John has been involved in the anti‑sexist menís movement since its beginning, and the many changes he has gone through make him an excellent person to write this book, which goes further in its understanding than most other menís books on sexual politics. The book contains a useful history of the anti‑sexist menís movement, and of the more politicised forms of therapy.
John argues that while men may intellectually accept what feminists say about the nature of society and the relationships between men and women, most men find that emotionally the challenge of feminism feels like a wounding. In order to progress past guilt and to make lasting changes it is necessary to find ways of healing this wound.
The first channel of healing is found in anti‑sexist menís groups. Here men can begin to understand the realities of womenís and menís positions in the world, and can begin to change behaviour. The second channel is by therapy in various forms, where we can learn about the unconscious roots of our oppressiveness, and thereby make transformations which will lessen our needs to oppress (lessen, rather than remove, as the process is ongoing, and there is always more to be done).
But the difficulties are still immense. John is one of the few people who know that this is because there is a spiritual element that also must be considered. This spiritual element cannot be found in those religions we are so familiar with, which speak of divinity as male and deny or suppress the female, and Johnís third channel of healing comes from modern paganism, with its primary emphasis on the Goddess, with the God being seen in relation to Her. Many men, in an effort to move beyond domination, deny their own strength. The Horned God provides a way round this trap. Wild but not savage, strong but not dominating, sexual but not coercive, aware of his full power and vulnerability, placing himself in the service of the Goddess, his is a path of deepening wisdom for men.
Many of the specific points in Johnís books occur as quotations from other writers, but his approach links them together very well. He has an excellent bibliography, on paganism, on feminist spirituality, on therapy, and on sexual politics (by both women and men). One major omission from his bibliography were the books by Susan Griffin, who I find one of the most profound and moving feminist writers.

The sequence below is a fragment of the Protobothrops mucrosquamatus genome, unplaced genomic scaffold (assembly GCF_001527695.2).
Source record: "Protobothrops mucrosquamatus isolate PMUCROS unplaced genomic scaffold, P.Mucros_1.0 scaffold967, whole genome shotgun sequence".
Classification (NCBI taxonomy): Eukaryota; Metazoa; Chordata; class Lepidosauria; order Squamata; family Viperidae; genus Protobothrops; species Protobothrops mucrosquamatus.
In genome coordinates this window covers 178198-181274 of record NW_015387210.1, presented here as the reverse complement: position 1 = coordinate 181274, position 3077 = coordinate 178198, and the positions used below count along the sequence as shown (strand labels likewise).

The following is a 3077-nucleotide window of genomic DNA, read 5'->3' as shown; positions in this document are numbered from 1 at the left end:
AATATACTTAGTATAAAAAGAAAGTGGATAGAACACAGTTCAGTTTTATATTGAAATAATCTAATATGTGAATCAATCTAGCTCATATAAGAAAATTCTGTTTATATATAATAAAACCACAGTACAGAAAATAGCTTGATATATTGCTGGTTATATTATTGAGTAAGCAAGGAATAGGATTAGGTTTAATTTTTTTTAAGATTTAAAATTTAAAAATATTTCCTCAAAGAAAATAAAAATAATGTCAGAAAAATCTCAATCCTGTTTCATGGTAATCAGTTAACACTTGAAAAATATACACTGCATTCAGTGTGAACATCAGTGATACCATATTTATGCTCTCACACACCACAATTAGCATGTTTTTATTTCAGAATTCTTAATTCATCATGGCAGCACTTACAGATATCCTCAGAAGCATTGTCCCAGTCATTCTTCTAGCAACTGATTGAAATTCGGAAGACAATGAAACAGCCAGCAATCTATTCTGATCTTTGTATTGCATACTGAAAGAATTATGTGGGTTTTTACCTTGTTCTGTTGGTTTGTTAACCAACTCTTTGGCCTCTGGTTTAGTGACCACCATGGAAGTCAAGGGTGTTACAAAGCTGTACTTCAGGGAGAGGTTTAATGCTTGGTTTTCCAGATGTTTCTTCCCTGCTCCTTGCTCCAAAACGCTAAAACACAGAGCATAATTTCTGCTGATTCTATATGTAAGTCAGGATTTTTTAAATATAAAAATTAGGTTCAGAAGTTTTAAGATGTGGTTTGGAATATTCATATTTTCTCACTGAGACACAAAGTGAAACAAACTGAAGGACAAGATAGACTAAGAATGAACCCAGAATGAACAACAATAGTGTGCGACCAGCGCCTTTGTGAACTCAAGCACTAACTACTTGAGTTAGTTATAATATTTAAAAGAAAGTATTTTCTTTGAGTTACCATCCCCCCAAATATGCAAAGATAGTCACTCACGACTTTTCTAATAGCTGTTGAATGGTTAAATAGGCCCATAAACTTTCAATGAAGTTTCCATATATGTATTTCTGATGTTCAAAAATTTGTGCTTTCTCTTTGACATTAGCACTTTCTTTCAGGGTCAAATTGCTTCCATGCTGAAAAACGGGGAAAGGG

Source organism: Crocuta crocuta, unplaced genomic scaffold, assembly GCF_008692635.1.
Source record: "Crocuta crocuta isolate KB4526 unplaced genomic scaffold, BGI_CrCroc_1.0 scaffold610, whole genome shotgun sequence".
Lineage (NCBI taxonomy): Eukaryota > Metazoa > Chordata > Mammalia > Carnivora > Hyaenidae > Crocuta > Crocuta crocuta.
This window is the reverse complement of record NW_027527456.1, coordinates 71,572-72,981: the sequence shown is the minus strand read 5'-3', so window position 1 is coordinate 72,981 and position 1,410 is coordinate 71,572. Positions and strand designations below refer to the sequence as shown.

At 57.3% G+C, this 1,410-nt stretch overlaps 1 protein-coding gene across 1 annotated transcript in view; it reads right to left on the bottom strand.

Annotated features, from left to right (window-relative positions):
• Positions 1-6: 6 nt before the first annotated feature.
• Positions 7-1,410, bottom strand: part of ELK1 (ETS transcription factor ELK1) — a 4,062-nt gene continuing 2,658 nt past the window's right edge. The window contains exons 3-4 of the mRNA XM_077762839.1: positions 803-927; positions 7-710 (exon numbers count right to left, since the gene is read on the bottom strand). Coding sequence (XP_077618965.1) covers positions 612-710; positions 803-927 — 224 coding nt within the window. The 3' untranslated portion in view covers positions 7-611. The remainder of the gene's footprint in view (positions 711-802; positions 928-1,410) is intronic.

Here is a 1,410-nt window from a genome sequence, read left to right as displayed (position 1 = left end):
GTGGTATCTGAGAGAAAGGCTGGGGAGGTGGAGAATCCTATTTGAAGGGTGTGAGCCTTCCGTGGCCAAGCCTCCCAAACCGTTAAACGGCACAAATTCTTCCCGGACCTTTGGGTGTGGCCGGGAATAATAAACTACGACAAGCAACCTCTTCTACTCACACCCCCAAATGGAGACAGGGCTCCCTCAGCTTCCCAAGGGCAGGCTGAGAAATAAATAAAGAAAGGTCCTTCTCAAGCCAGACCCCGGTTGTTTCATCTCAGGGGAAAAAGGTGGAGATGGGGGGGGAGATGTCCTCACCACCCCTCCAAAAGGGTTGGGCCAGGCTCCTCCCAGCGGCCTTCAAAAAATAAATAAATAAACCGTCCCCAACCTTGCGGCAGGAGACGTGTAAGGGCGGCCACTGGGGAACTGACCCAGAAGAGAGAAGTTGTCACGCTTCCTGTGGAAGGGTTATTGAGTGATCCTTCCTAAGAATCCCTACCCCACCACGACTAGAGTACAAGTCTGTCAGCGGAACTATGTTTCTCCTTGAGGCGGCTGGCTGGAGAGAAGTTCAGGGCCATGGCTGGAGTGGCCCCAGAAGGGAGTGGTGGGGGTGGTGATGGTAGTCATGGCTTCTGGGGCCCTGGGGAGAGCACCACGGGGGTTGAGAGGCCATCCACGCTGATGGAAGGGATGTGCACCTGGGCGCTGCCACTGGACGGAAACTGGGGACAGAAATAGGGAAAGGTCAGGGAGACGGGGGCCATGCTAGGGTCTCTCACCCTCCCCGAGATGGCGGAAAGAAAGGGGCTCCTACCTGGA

The book is primarily intended for those men who are already responding to feminism. I donít think men who donít already have some understanding will become aware of the necessity of feminism from this book. I say necessity quite deliberately; the atrocities committed against women are well‑documented, and the all‑pervasive nature of a culture (and language) in which men are treated as the norm and women as a falling‑away from the norm, make it clear that a total change in society is needed. Most pagans follow a religion which is either Goddess‑centred or includes both Goddess and God of equal standing. A spiritual practice which does not translate this into actual behaviour towards women and men is hollow and unreal. In my experience those pagan men who talk most loudly about equality of the Goddess and God meaning equality between women and men are usually doing so to attack those women who point out the inequalities that exist. Those who genuinely believe in equality do not make speeches about it but simply get on with doing what is necessary. Nor is it enough to claim that women are equal but have separate roles. The Goddess appears in many forms, as warrior, athlete, hunter, smith, poet, physician, among others, and women themselves can be whichever of these their interests and skills permit. Just as many pagans are, because of their beliefs, active in the ecological movements, so their beliefs should lead them to participate in or support feminist activities and awareness.
John Rowanís book is important reading for any man who is trying to face the impact of feminism, whether in his private life or in the public sphere.
Water 22, Lammas 1987